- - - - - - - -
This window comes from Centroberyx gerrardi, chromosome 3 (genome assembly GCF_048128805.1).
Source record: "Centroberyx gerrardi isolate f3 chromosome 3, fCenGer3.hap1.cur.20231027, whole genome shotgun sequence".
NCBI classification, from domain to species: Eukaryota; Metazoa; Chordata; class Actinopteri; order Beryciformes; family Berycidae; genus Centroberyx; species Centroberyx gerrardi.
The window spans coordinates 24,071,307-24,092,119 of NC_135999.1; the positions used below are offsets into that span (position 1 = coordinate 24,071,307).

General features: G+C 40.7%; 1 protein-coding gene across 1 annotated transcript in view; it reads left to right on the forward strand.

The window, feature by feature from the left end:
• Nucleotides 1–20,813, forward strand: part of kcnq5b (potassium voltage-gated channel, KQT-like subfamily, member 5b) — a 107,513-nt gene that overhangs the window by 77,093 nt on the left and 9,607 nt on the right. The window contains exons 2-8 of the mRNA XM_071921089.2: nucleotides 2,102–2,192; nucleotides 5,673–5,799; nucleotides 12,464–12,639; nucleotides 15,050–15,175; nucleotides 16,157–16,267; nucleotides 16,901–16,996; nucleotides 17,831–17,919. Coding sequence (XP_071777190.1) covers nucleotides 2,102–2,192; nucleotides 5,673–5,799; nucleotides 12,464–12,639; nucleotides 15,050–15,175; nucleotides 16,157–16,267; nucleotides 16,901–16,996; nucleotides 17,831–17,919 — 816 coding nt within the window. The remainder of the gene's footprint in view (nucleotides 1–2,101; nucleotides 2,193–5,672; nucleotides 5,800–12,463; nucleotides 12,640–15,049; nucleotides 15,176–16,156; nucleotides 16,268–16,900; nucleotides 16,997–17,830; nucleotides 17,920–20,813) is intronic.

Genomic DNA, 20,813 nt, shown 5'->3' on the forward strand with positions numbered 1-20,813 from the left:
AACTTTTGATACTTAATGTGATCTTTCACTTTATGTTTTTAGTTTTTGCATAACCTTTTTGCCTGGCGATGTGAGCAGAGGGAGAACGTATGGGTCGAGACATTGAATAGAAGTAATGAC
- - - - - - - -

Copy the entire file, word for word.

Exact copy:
This window comes from Centroberyx gerrardi, chromosome 3 (genome assembly GCF_048128805.1).
Source record: "Centroberyx gerrardi isolate f3 chromosome 3, fCenGer3.hap1.cur.20231027, whole genome shotgun sequence".
NCBI classification, from domain to species: Eukaryota; Metazoa; Chordata; class Actinopteri; order Beryciformes; family Berycidae; genus Centroberyx; species Centroberyx gerrardi.
The window spans coordinates 24,071,307-24,092,119 of NC_135999.1; the positions used below are offsets into that span (position 1 = coordinate 24,071,307).

General features: G+C 40.7%; 1 protein-coding gene across 1 annotated transcript in view; it reads left to right on the forward strand.

The window, feature by feature from the left end:
• Nucleotides 1–20,813, forward strand: part of kcnq5b (potassium voltage-gated channel, KQT-like subfamily, member 5b) — a 107,513-nt gene that overhangs the window by 77,093 nt on the left and 9,607 nt on the right. The window contains exons 2-8 of the mRNA XM_071921089.2: nucleotides 2,102–2,192; nucleotides 5,673–5,799; nucleotides 12,464–12,639; nucleotides 15,050–15,175; nucleotides 16,157–16,267; nucleotides 16,901–16,996; nucleotides 17,831–17,919. Coding sequence (XP_071777190.1) covers nucleotides 2,102–2,192; nucleotides 5,673–5,799; nucleotides 12,464–12,639; nucleotides 15,050–15,175; nucleotides 16,157–16,267; nucleotides 16,901–16,996; nucleotides 17,831–17,919 — 816 coding nt within the window. The remainder of the gene's footprint in view (nucleotides 1–2,101; nucleotides 2,193–5,672; nucleotides 5,800–12,463; nucleotides 12,640–15,049; nucleotides 15,176–16,156; nucleotides 16,268–16,900; nucleotides 16,997–17,830; nucleotides 17,920–20,813) is intronic.

Genomic DNA, 20,813 nt, shown 5'->3' on the forward strand with positions numbered 1-20,813 from the left:
AACTTTTGATACTTAATGTGATCTTTCACTTTATGTTTTTAGTTTTTGCATAACCTTTTTGCCTGGCGATGTGAGCAGAGGGAGAACGTATGGGTCGAGACATTGAATAGAAGTAATGAC